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Bolludagur, sprengidagur og öskudagur

Our favourite strange days

21. janúar 2020

Bolludagur, sprengidagur og öskudagur

Our favourite strange days

21. janúar 2020

The odd traditions of Icelanders

Bun day, Explosion day and Ash Wednesday are for most children and many grown-ups three of the most fun days after Christmas and before Easter. Celebrations during the days just before and at the beginning of Lent is known all over the world, the most famous one probably being the Mardi Gras celebration in New Orleans. But this is how we in Iceland celebrate these three days – which have mostly lost its connection to Christianity.

Bolludagur - Bun day

This day of pastries is celebrated on the Monday before Ash Wednesday. In Iceland, we celebrate it by eating copious amounts of pastry buns, filled with cream and jam, and topped with chocolate icing. Children either get or make their own “bolluvöndur”, a wooden stick with paper decoration on one end, which they use to spank their parents and demand buns by shouting: “bolla, bolla, bolla”. Back in the day, people dressed up on Bun-day and used the wooden stick on Ash Wednesday, but at some point, people started dressing up on Ash Wednesday and using the stick on Bun-day. Icelanders eat a lot of buns on this day, either bought from bakeries or homemade.

Sprengidagur – Explosion day

Shrove Tuesday, or Pancake day as it is called in the United Kingdom, is called Explosion day in Iceland. The reason for the name is that we eat a soup made of salted meat and lentil beans and eat it until we metaphorically explode. Other ingredients of the soup are rutabaga, potatoes, carrots and whatever other vegetables you want to add. Another reason for the day is that it is the last day before Lent. Lent lasts from Ash Wednesday until Easter Sunday, and the institutional religious purpose of it is to heighten the annual commemoration of the life, death and resurrection of Jesus Christ. Many religious people use Lent to repent as well as fast to replicate the sacrifice Jesus made during his 40 days in the desert. Others often fast due to health reasons. For most Icelanders, the day is not religious in nature.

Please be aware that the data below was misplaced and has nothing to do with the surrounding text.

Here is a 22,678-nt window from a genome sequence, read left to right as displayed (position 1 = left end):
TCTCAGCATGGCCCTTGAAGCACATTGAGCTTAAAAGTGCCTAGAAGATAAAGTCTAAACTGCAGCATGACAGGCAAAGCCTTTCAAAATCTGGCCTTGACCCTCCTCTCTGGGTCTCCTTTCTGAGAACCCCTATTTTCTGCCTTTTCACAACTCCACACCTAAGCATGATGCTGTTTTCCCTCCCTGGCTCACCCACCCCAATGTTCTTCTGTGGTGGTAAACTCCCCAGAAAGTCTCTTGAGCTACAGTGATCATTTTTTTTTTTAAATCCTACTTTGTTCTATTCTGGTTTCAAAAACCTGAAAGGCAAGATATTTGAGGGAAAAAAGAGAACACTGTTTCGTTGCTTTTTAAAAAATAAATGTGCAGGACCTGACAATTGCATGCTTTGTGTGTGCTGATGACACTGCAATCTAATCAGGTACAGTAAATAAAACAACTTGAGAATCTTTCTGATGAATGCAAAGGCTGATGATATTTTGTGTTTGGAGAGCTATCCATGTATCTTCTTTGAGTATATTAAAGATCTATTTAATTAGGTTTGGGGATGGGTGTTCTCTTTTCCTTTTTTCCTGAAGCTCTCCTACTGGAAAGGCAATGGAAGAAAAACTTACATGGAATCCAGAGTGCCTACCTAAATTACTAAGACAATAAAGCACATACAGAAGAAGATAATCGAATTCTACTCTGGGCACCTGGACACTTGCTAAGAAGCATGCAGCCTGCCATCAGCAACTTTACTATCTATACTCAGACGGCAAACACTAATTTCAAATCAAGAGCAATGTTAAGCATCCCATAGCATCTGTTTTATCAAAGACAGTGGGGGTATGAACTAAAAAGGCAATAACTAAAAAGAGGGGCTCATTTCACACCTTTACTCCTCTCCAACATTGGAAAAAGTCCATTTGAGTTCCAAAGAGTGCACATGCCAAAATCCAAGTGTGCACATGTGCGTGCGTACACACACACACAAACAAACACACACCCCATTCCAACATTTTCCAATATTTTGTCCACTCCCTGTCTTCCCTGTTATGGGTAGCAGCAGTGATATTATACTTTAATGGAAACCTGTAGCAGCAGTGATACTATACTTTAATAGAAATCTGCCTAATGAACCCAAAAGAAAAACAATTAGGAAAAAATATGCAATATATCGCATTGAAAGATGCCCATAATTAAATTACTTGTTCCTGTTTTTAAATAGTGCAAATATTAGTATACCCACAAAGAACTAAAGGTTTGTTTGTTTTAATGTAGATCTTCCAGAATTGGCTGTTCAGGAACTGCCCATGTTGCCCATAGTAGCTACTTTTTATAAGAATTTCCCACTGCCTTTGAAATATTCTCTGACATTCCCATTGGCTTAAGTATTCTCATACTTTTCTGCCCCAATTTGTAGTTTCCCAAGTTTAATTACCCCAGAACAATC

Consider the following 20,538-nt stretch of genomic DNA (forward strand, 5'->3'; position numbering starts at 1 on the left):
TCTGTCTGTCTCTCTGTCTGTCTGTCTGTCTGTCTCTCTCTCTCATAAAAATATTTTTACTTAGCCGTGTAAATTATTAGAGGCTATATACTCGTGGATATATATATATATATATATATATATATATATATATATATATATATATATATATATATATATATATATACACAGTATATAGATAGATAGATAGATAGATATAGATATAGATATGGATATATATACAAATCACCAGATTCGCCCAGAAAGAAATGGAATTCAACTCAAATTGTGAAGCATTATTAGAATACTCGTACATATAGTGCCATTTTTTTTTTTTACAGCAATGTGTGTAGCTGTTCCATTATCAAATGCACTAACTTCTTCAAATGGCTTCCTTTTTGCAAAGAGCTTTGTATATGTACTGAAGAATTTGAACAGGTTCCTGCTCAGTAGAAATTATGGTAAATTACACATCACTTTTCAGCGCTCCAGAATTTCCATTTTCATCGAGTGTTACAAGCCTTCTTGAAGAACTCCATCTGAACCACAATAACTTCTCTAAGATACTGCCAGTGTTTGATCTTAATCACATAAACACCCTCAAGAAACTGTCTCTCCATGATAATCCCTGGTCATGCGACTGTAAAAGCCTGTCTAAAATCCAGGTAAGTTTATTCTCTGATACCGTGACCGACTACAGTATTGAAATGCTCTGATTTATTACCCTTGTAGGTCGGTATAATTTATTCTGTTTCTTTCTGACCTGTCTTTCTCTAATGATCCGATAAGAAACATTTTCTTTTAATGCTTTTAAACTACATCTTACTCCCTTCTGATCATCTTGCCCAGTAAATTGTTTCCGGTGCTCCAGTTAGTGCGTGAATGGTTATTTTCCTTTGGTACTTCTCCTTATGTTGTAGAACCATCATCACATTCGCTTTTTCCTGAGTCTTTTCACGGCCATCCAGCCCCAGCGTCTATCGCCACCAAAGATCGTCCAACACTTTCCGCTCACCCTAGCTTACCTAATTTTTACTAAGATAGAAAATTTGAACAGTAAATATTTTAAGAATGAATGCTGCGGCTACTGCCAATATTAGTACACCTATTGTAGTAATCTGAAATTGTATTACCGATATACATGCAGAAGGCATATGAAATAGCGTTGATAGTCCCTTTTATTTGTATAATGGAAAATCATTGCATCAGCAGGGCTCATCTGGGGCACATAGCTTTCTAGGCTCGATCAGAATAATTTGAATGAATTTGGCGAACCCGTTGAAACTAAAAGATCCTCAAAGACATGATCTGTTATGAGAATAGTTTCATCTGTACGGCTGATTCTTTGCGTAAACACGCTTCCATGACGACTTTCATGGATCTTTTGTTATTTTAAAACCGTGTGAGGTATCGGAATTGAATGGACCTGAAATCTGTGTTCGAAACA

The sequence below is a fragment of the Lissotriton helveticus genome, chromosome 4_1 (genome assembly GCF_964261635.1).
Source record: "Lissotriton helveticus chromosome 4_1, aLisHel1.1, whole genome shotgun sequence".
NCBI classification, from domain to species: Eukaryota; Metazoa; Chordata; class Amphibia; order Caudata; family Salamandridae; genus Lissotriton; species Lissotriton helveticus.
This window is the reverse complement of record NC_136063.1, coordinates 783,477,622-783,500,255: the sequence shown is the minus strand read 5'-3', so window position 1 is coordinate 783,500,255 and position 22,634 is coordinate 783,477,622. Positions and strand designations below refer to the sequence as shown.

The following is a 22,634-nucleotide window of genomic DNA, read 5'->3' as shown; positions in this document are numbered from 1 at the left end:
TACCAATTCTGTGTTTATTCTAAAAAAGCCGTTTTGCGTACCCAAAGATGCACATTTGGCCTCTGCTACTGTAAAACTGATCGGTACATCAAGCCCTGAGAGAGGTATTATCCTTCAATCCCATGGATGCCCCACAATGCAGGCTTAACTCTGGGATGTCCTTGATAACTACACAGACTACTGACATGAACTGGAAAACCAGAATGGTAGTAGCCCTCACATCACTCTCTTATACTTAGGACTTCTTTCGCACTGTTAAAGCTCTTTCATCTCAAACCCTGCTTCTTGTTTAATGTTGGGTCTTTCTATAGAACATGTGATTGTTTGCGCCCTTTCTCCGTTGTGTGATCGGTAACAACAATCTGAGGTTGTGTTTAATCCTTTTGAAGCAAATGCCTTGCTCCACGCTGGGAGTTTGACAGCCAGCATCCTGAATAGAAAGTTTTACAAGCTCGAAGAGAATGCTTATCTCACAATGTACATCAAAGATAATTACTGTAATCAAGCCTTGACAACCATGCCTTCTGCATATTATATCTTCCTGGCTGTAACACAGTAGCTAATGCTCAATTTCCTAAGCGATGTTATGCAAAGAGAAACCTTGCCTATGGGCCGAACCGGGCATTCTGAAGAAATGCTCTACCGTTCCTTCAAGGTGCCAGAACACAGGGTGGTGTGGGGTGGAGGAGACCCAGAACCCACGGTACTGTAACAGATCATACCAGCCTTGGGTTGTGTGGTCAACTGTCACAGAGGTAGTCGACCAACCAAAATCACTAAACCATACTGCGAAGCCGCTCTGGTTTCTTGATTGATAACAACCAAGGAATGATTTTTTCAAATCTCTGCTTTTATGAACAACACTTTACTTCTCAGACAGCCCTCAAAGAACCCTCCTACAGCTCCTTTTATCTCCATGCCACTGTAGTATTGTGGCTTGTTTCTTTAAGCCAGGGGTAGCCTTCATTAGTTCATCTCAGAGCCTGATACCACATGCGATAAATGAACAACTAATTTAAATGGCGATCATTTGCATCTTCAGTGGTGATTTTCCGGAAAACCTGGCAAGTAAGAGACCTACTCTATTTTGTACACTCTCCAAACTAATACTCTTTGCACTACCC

Öskudagur – Ash Wednesday

The first day of Lent is celebrated with children getting the day off school, they dress up in costumes and go between shops and other companies to sing for treats. The name of the day comes from the custom of scattering ashes of blessed palm leaves over the heads of repenting churchgoers. A custom that has mostly died out in Iceland is the öskupoki, or ashbag, which was made from fabric scraps and children, and sometimes adults hung on unsuspecting strangers. The point was to get as many bags on a person as you could without them noticing. For the prank to be considered valid, the person on whom you hung your bag would have to walk through three doorways. Originally, the bag or pouch had a little bit of ash in it or maybe a small rock. This is a custom not found in other countries, and it is a bit of a mystery from where it originated from. It is possible it is related to Catholicism where ash is believed to be powerful, and sometimes the ash in the bags was mixed with holy water.

In 2020 these days fall on February 24th-26th and we honestly can't wait.
While we tried to explain it as best we could, some traditions must remain at least partially mysterious.

Blogg

Fáðu innblástur! Upplýsingar og góð ráð, áhugaverðir áfangastaðir, skemmtilegar staðreyndar og margt fleira. Bloggið okkar er á ensku en það er stórskemmtilegt engu að síður!

Fimm góðar ástæður til að taka Flugrútuna

Although it may not seem like it, you have in fact landed in civilisation and airport transfer in Iceland is readily available.

Lesa blogg